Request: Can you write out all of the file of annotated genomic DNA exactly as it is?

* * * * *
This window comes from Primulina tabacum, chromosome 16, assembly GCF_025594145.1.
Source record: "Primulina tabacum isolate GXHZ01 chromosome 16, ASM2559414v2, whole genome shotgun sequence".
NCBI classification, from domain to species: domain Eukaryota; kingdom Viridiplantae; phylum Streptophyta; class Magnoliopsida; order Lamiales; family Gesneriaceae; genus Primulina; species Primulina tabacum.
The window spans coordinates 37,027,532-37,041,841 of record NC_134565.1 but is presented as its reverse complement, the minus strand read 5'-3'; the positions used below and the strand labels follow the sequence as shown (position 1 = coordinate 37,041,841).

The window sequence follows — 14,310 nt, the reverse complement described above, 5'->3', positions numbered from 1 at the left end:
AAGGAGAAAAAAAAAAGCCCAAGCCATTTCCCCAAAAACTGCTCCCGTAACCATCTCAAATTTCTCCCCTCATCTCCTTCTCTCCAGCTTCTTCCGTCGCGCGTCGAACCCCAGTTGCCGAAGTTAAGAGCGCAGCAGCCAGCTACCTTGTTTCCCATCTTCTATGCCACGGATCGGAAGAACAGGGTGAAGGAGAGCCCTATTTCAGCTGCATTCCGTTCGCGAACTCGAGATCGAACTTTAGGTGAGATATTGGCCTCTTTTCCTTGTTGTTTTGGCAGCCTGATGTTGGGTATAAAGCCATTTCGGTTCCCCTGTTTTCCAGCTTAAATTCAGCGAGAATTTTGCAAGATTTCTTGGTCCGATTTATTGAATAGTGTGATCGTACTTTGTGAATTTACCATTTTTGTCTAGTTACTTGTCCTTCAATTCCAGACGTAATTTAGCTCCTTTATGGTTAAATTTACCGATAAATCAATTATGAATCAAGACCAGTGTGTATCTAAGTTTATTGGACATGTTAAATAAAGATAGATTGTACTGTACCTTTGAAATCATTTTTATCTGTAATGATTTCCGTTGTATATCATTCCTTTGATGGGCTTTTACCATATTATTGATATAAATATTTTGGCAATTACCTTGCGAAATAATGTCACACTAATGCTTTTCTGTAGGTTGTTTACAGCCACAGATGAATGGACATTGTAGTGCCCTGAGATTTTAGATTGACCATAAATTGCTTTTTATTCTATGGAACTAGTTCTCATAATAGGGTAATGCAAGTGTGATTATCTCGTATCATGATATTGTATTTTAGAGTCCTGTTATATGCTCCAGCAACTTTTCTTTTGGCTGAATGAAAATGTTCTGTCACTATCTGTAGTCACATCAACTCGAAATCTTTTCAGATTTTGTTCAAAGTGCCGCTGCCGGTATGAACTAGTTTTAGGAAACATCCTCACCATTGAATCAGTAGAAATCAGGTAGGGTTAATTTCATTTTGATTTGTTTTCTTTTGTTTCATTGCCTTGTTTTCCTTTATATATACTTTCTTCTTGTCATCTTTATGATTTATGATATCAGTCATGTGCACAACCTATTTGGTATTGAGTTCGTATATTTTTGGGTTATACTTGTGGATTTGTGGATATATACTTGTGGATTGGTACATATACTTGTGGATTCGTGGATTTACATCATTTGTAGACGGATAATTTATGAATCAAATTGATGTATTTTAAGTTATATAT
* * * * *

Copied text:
This window comes from Primulina tabacum, chromosome 16, assembly GCF_025594145.1.
Source record: "Primulina tabacum isolate GXHZ01 chromosome 16, ASM2559414v2, whole genome shotgun sequence".
NCBI classification, from domain to species: domain Eukaryota; kingdom Viridiplantae; phylum Streptophyta; class Magnoliopsida; order Lamiales; family Gesneriaceae; genus Primulina; species Primulina tabacum.
The window spans coordinates 37,027,532-37,041,841 of record NC_134565.1 but is presented as its reverse complement, the minus strand read 5'-3'; the positions used below and the strand labels follow the sequence as shown (position 1 = coordinate 37,041,841).

The window sequence follows — 14,310 nt, the reverse complement described above, 5'->3', positions numbered from 1 at the left end:
AAGGAGAAAAAAAAAAGCCCAAGCCATTTCCCCAAAAACTGCTCCCGTAACCATCTCAAATTTCTCCCCTCATCTCCTTCTCTCCAGCTTCTTCCGTCGCGCGTCGAACCCCAGTTGCCGAAGTTAAGAGCGCAGCAGCCAGCTACCTTGTTTCCCATCTTCTATGCCACGGATCGGAAGAACAGGGTGAAGGAGAGCCCTATTTCAGCTGCATTCCGTTCGCGAACTCGAGATCGAACTTTAGGTGAGATATTGGCCTCTTTTCCTTGTTGTTTTGGCAGCCTGATGTTGGGTATAAAGCCATTTCGGTTCCCCTGTTTTCCAGCTTAAATTCAGCGAGAATTTTGCAAGATTTCTTGGTCCGATTTATTGAATAGTGTGATCGTACTTTGTGAATTTACCATTTTTGTCTAGTTACTTGTCCTTCAATTCCAGACGTAATTTAGCTCCTTTATGGTTAAATTTACCGATAAATCAATTATGAATCAAGACCAGTGTGTATCTAAGTTTATTGGACATGTTAAATAAAGATAGATTGTACTGTACCTTTGAAATCATTTTTATCTGTAATGATTTCCGTTGTATATCATTCCTTTGATGGGCTTTTACCATATTATTGATATAAATATTTTGGCAATTACCTTGCGAAATAATGTCACACTAATGCTTTTCTGTAGGTTGTTTACAGCCACAGATGAATGGACATTGTAGTGCCCTGAGATTTTAGATTGACCATAAATTGCTTTTTATTCTATGGAACTAGTTCTCATAATAGGGTAATGCAAGTGTGATTATCTCGTATCATGATATTGTATTTTAGAGTCCTGTTATATGCTCCAGCAACTTTTCTTTTGGCTGAATGAAAATGTTCTGTCACTATCTGTAGTCACATCAACTCGAAATCTTTTCAGATTTTGTTCAAAGTGCCGCTGCCGGTATGAACTAGTTTTAGGAAACATCCTCACCATTGAATCAGTAGAAATCAGGTAGGGTTAATTTCATTTTGATTTGTTTTCTTTTGTTTCATTGCCTTGTTTTCCTTTATATATACTTTCTTCTTGTCATCTTTATGATTTATGATATCAGTCATGTGCACAACCTATTTGGTATTGAGTTCGTATATTTTTGGGTTATACTTGTGGATTTGTGGATATATACTTGTGGATTGGTACATATACTTGTGGATTCGTGGATTTACATCATTTGTAGACGGATAATTTATGAATCAAATTGATGTATTTTAAGTTATATAT